the Siege of Przemy=C5=9Bl). The map is well-detailed, including all major
and many minor towns, key roads, rivers and lakes, and the military
positions in color.

4. Majerski map of Galicia before 1918:

http://maps.geshergalicia.org/galicia/galicia-majerski-1918/

An historic map of Galicia, showing towns, elevations, and major
geographic landmarks, created by Stanis=C5=82aw Majerski and printed by
Piller in Lw=C3=B3w before 1918. Color shadings represent land elevation,
with regional peaks highlighted by map symbols. Major rail lines and
rivers are indicated in red and black, respectively. This map is a
simplified version of the 1910 map by Majerski.

While not the town cadastral maps that interest Galician researchers
at the local levels, these province maps can still be useful in
plotting travel routes across Galicia that might have been taken by
your ancestors and can enhance your knowledge about the physical
attributes of the land that people (or troops) had to traverse.

Thanks to Jay Osborn, Gesher Galicia's map room coordinator, for
getting these new maps online and to Logan Kleinwaks for providing the
1941 Luftwaffe map street index.

(We've provided the direct links here, but if you haven't visited our
map room recently, best to start with our home page and scroll down to
see everything: http://maps.geshergalicia.org)

Pamela Weisberger
President, Gesher Galicia
pweisberger@gmail.com
http://www.geshergalicia.org
http://maps.geshergalicia.org


Austria-Czech SIG #Austria-Czech JewishGen Success! Stories #austria-czech

Phyllis Kramer
 

We invite you to read the inspiring stories in the
latest issue of JewishGen's SUCCESS! STORIES webzine.

You can access these stories >from the "About Us" button
on the JewishGen website, or by following this link:
http://www.jewishgen.org/JewishGen/Testimonials/

Judy Simon connects with previously unknown cousins
through the JewishGen Family Finder, and learns that she
is related to the prominent sculptor, Simon Moselsio.

Marla Raucher Osborn was curious about her grandmother's
aunt, Jete Horn. Her research takes surprising twists
and turns -- and eventually leads her to Israel.

Barbara Lichtman Tayar recently learned her Latvian
great-grandmother's surname was Hummel -- a name she
hadn't heard before.
Through the JewishGen Family Finder, Barbara connects
with cousins >from the around the world.

This issue was prepared by JewishGen volunteers --
Nancy Siegel, Editor and Anna Blanchard, Webmaster.
We think you will be moved by these stories, and we
encourage you to submit your own success stories
to us at: < success@lyris.jewishgen.org >.

Phyllis Kramer, NYC & PBG, Florida
VP, Education & Special Projects, JewishGen, Inc.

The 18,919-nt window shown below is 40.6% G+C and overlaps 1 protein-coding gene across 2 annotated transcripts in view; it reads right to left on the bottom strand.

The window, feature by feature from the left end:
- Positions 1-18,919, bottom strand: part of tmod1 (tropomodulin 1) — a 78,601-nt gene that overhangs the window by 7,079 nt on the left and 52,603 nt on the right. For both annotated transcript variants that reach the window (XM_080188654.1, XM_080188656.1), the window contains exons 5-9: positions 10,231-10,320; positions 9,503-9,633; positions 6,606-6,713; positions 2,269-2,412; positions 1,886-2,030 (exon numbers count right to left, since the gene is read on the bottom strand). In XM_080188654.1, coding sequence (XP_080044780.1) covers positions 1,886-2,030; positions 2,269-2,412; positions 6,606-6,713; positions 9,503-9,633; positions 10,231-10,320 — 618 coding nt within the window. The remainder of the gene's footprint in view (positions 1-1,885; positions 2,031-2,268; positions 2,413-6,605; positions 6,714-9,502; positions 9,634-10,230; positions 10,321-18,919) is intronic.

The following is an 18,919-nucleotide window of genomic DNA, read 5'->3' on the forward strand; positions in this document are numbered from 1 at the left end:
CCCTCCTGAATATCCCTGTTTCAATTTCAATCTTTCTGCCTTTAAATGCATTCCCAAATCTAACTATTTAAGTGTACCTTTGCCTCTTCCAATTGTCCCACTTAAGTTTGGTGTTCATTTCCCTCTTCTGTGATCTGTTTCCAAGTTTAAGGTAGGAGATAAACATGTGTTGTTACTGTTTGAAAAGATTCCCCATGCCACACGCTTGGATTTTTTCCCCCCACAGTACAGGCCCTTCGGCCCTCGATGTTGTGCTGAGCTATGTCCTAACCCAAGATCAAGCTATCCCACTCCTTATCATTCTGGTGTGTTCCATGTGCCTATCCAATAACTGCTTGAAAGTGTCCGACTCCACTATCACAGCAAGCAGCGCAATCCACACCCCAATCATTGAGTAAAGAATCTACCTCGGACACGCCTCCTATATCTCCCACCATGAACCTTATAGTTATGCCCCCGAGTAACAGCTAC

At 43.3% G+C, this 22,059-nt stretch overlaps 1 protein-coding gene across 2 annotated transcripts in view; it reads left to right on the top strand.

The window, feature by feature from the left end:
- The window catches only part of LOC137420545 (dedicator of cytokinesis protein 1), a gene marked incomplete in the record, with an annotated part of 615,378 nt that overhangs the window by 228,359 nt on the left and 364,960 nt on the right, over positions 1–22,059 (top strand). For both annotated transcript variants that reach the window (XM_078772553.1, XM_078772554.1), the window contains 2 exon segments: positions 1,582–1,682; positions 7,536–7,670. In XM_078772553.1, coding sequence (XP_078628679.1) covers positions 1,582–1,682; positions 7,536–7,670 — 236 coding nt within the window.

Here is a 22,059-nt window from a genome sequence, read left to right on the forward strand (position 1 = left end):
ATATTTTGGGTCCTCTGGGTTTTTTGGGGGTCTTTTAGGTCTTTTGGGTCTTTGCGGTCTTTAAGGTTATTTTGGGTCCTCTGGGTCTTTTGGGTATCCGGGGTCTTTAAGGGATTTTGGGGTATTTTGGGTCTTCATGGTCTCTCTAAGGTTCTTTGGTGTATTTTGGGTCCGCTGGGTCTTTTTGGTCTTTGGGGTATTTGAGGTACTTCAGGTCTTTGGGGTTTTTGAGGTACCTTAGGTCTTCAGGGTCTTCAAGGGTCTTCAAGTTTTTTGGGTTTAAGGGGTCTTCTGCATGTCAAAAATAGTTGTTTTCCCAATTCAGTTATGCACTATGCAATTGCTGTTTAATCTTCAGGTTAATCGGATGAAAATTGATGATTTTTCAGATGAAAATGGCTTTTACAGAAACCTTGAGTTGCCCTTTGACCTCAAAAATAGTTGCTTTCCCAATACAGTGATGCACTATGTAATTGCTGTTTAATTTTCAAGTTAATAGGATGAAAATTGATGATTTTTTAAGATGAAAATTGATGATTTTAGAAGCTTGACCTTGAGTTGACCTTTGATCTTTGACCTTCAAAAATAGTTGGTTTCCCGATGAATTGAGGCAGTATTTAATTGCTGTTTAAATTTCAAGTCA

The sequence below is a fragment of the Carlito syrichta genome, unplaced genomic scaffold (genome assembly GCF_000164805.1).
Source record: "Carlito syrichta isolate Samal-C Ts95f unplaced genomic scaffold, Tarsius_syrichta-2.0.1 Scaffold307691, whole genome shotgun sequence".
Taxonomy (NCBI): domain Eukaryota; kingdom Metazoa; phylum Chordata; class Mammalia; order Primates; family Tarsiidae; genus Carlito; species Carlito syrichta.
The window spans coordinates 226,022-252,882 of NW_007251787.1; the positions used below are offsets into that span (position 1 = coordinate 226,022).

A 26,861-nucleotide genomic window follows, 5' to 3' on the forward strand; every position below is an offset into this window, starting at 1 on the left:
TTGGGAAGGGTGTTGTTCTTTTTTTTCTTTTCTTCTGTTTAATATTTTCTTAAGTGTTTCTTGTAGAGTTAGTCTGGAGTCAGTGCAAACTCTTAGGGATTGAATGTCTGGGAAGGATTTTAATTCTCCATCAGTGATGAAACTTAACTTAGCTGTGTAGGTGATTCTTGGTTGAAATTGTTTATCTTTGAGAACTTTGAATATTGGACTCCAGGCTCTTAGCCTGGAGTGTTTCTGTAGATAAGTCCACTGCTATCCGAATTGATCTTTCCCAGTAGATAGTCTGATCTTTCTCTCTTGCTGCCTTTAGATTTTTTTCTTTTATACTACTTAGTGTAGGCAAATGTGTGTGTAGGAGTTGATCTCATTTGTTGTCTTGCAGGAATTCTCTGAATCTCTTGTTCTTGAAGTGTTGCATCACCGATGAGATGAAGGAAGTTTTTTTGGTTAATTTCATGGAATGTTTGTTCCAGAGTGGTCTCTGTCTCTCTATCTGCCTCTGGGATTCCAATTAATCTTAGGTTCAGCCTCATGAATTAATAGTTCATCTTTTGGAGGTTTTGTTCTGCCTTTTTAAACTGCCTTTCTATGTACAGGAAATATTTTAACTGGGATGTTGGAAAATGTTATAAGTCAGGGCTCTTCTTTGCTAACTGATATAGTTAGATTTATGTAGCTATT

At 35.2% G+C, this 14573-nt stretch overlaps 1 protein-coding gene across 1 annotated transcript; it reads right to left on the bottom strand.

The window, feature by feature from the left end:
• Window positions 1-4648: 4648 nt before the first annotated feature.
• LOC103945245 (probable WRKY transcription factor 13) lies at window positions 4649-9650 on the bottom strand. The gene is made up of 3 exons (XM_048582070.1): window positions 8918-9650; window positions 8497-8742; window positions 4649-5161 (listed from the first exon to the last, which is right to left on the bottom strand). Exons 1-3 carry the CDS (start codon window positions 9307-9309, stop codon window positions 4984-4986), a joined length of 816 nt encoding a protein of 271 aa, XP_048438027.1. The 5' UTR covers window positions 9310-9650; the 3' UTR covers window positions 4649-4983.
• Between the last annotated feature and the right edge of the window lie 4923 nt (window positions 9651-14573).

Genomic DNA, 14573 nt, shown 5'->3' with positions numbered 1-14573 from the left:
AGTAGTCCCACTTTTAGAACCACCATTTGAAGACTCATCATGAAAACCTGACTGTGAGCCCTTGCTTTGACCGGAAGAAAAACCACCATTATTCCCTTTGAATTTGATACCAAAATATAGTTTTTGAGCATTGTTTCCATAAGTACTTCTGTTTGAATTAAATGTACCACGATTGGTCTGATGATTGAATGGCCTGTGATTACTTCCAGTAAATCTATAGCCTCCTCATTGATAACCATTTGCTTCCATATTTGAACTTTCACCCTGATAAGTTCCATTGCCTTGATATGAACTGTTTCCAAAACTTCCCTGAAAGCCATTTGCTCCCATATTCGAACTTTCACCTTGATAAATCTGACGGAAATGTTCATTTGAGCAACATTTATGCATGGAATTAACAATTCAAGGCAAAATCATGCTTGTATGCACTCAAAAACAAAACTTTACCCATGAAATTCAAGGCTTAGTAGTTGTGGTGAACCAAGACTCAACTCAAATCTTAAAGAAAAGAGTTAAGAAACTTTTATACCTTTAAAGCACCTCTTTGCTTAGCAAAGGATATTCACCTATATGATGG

Austria-Czech SIG #Austria-Czech Eva Burgova, Kindertransport (?) #austria-czech

pinardpr@...
 

Dear SIG,

Does anyone know if there is a database of Kindertransport children, perhaps on-line?

I am looking for Eva Sonja Burgova, born 16 May 1930, daughter of Frantisek and Jarmila Burg of Prague.

Her police registration paper suggests that she was sent to England on 24 June 1939.


None of her other family members appear to have traveled with her, which suggests it might have been
one of Mr. Winton's Kindertransports.

Thank you for any tips and shalom >from Prague.

Rick Pinard


Austria-Czech SIG #Austria-Czech Question on Familianten record - ViewMate file # 33387 #austria-czech

Bob Lenk
 

I have a question on a Familianten record >from Praskolesy. The text
under the "Gattin" column appears to be "Sara Klopstok auf die Ludmilla
Loewytus umgeschrieben", which sounds like two names for the same woman.
However, the next column seems to show two distinct marriage dates
associated with the two names. Does this describe two wives, or one
wife with two names?

The record can be viewed at
http://www.jewishgen.org/viewmate/viewmateview.asp?key=VM33387

Please respond via the form provided in the ViewMate application. More
extensive discussions of Familianten records belong here on the list.

Thank you,
Bob Lenk
Greeley, Colorado USA


INTRO - researching STATTIN family from Nieder Glasersdorf (Luben, Silesia) #germany

Liat Cohen <LiatCo@...>
 

Hello GerSig,
I just joined the group. I have been doing genealogy research for about a
year now, but I don't have much experience in doing German Jewish Genealogy
research. I live in Jerusalem, Israel. My native language is Hebrew, but my
American co-worker is helping me write this email, and I understand English
reasonably well. I consider myself good at using a computer. My experience
in using the Internet is extensive.

I am searching for information regarding Frieda STATTIN who lived in
Nieder Glasersdorf (a umlaut), Germany. >from my best efforts searching
for information about this location, I think this is/was a village
located in Luben (u umlaut) county, in the Silesia region, though I'm
not sure as all the information I could find was in German.

Does anyone know of some resources that could help me in my search?

Liat Cohen, Jerusalem, Israel LiatCo@justice.gov.il


German SIG #Germany INTRO - researching STATTIN family from Nieder Glasersdorf (Luben, Silesia) #germany

Liat Cohen <LiatCo@...>
 

Hello GerSig,
I just joined the group. I have been doing genealogy research for about a
year now, but I don't have much experience in doing German Jewish Genealogy
research. I live in Jerusalem, Israel. My native language is Hebrew, but my
American co-worker is helping me write this email, and I understand English
reasonably well. I consider myself good at using a computer. My experience
in using the Internet is extensive.

I am searching for information regarding Frieda STATTIN who lived in
Nieder Glasersdorf (a umlaut), Germany. >from my best efforts searching